Type-safe bindings in ReScript

Although the ReScript docs rightly recommend you keep third-party dependencies to a minimum, sometimes it makes perfect sense to import something from npm. These days, TypeScript developers are used to getting the benefits of type safety on their package imports, either because the package is written in TypeScript and supplies its own type definitions, or from the DefinitelyTyped project, which provides type definitions for untyped JavaScript packages that are generally high-quality and correct.

While there have been discussions around building something similar to DefinitelyTyped for ReScript, it seems clear that there is not currently a huge appetite for going down this route within the community. This means that we need to write our own bindings to third-party packages, with no type-level guarantees that these bindings are, or will remain, correct.

However, we can achieve “mostly-type-safe” bindings by leveraging the TypeScript ecosystem. In this blog post I’ll show how you can set this up fairly simply.

ReScript is a new programming language which compiles to JavaScript. It has a completely sound static type system based on decades of academic research, and it looks set to compete with TypeScript due to its safety and elegance. To find out more, visit the documentation – for the rest of this blog post I will assume a basic understanding of the language.

How it works

The basic steps to achieve type-safe bindings in ReScript are as follows:

  1. Set up TypeScript in your project.
  2. Set up GenType, using its TypeScript flavour.
  3. Install a package from npm which either includes its own type definitions or (less useful but may still provide some safety) has matching type definitions in DefinitelyTyped.
  4. Import the package into ReScript using @genType.import instead of @module.

Arguably, the first of these steps is the hardest in a mature project, as it will involve enabling all your tooling (linter, bundler etc) to understand TypeScript files. Once that is set up, the rest is straightforward and is explained quite comprehensively below.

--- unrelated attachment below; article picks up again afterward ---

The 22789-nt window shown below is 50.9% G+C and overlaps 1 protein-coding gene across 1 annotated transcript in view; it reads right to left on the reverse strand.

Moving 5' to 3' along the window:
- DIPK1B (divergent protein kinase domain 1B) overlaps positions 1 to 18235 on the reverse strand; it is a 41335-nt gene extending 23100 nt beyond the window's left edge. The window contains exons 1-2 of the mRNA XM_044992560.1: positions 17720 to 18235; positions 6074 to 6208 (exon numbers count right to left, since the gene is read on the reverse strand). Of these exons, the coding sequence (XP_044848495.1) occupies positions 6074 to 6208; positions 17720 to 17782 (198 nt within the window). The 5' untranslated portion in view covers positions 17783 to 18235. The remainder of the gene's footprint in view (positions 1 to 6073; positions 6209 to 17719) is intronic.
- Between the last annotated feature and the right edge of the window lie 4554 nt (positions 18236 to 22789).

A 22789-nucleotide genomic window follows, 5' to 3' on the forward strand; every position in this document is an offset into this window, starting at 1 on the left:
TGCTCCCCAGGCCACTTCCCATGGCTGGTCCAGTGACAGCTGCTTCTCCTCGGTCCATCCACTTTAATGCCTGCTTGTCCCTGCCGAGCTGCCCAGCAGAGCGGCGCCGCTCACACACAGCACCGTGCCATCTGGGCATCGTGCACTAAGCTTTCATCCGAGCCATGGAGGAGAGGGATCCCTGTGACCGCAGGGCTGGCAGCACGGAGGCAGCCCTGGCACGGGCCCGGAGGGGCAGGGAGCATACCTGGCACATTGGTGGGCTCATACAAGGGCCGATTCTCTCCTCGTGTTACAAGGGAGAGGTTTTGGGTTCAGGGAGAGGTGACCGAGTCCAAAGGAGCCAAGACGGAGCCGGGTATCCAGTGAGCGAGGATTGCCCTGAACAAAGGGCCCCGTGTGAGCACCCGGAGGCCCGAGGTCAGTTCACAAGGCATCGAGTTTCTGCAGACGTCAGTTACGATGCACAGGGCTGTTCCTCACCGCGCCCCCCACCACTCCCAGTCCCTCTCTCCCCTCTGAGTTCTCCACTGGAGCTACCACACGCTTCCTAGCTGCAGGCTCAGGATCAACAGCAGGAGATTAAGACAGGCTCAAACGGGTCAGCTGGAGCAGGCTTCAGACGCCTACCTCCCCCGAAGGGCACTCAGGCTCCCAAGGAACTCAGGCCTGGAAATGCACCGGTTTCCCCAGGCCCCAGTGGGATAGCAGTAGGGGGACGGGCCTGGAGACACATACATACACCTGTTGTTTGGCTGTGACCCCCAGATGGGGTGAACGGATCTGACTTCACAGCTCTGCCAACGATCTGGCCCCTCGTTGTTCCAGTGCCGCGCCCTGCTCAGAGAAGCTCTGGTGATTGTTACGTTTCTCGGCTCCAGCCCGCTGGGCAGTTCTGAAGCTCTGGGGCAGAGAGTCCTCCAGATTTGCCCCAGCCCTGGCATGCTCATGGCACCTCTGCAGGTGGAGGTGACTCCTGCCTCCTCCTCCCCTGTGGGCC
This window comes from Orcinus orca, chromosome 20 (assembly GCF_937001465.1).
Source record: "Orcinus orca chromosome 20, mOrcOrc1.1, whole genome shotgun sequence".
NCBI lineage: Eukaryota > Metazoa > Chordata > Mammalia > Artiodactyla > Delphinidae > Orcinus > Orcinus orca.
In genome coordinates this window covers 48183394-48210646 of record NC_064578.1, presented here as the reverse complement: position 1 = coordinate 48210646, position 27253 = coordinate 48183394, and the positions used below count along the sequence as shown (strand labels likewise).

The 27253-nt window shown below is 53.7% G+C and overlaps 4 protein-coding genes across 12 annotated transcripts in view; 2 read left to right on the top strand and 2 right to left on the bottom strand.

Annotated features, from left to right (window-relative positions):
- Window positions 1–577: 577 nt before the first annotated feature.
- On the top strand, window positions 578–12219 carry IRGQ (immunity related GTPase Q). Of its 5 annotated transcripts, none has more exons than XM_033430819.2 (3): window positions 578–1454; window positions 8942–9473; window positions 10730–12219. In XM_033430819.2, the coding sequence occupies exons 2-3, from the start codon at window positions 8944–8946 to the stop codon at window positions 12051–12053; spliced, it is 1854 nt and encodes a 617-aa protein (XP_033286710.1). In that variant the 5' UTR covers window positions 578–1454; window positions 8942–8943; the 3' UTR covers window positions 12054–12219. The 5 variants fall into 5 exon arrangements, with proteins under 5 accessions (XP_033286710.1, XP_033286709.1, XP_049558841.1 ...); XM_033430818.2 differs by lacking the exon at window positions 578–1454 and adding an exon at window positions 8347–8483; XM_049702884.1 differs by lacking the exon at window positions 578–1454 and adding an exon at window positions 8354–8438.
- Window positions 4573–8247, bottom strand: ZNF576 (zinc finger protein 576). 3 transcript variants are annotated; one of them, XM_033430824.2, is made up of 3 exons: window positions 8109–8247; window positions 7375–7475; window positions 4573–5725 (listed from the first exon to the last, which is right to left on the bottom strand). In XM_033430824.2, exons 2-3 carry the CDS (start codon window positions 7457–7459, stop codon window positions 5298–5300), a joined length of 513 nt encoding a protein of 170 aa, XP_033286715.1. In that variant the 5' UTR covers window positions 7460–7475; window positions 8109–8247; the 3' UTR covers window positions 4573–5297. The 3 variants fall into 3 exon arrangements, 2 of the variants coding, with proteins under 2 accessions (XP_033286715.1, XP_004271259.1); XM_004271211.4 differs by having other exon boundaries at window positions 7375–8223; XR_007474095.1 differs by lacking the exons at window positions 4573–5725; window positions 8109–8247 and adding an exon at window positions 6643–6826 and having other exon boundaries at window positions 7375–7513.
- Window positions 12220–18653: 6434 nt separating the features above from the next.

One of the great benefits of this setup comes when you are leveraging automatic dependency update services like Dependabot, Greenkeeper or Renovate, but it applies just the same if you are manually updating your dependencies. When you receive a PR from one of these services with an updated version of a package, your tests might cover any happy-path functionality changes in the package that might have broken your app, but there is no automatic way to know whether your external bindings to this package are still correct.

However, if all of the following are true:

then the build will fail and you will know immediately that the signature of the package has changed and you should not be merging this PR without updating your bindings.

Step-by-step guide

Here’s a real example, showing a full diff of all the changes required in a basic ReScript project.

If you prefer step-by-step instructions, read on.

Set up TypeScript

npm install --save-dev typescript

Create a tsconfig.json at the root of your project:

  // Avoid typechecking *.bs.js files,
  // as they are not well typed
  "include": ["**/*.gen.tsx"],

  "compilerOptions": {
    // We are only type-checking
    "noEmit": true,

    // These settings likely match your environment,
    // although they may need changing
    "moduleResolution": "node",
    "target": "ES2020",
    "strict": true,
    "jsx": "preserve",
    "esModuleInterop": true,
    "resolveJsonModule": true

Set up GenType

npm install --save-dev gentype

Add the gentype config fields to your bsconfig.json:

  "gentypeconfig": {
    "language": "typescript"

Install type definitions

To find out if a given package supplies its own type definitions, head to https://www.npmjs.com/package/package-name and look for the TS symbol next to the package name title, for example: polished.

Alternatively, for any of your dependencies which don’t supply their own type definitions, you can search for a matching DefinitelyTyped package:

npm search @types/package-name

Import the package

Finally, you can update your externals to use GenType instead of the @module annotation:

- @module("polished")
+ @genType.import("polished")
external lighten: (float, string) => string = "lighten"

On the next ReScript build, GenType will generate a TypeScript file importing the package with the type signature you have defined, and this signature will now be type-checked by TypeScript. If the package types change, and your bindings are no longer correct, you’ll find out next time you run tsc!

If you want to try it out, clone the example project, check out the blog/post/typed-imports branch and try changing the type signature of the lighten function in Demo.res. Run npm run typecheck and you should see type errors.